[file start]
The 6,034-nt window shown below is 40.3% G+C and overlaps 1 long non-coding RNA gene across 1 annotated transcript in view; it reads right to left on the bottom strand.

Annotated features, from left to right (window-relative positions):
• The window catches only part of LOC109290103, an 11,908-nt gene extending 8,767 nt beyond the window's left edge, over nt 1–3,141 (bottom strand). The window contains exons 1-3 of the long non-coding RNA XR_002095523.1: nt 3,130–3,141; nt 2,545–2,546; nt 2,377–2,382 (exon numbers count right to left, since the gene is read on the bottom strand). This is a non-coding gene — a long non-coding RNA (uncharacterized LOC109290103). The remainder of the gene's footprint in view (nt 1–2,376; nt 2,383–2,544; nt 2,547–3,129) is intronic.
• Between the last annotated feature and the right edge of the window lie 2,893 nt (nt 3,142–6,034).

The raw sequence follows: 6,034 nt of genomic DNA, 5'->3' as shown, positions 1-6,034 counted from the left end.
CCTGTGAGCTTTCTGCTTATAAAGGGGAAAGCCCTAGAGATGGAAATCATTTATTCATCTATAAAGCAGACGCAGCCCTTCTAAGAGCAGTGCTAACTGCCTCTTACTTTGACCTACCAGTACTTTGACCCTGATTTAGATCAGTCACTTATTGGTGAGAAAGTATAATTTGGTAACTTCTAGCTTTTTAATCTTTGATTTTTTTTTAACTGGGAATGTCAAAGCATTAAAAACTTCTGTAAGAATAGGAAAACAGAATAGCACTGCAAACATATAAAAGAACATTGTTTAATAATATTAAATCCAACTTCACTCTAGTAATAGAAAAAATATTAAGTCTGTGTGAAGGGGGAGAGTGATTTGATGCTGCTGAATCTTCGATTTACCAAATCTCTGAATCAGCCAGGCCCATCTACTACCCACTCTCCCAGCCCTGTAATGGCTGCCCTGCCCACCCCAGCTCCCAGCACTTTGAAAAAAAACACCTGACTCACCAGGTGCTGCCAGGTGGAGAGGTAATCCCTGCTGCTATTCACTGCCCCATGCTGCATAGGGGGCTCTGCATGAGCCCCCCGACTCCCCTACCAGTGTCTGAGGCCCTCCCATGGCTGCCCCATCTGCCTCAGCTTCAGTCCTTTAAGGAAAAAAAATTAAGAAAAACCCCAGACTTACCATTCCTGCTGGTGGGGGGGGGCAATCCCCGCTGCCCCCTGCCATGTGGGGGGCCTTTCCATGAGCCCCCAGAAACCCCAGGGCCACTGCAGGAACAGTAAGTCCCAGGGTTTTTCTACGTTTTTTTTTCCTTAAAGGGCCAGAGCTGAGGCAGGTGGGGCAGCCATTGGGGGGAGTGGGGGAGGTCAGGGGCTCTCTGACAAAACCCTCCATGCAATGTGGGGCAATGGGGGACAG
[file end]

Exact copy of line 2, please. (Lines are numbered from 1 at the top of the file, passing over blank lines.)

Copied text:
Annotated features, from left to right (window-relative positions):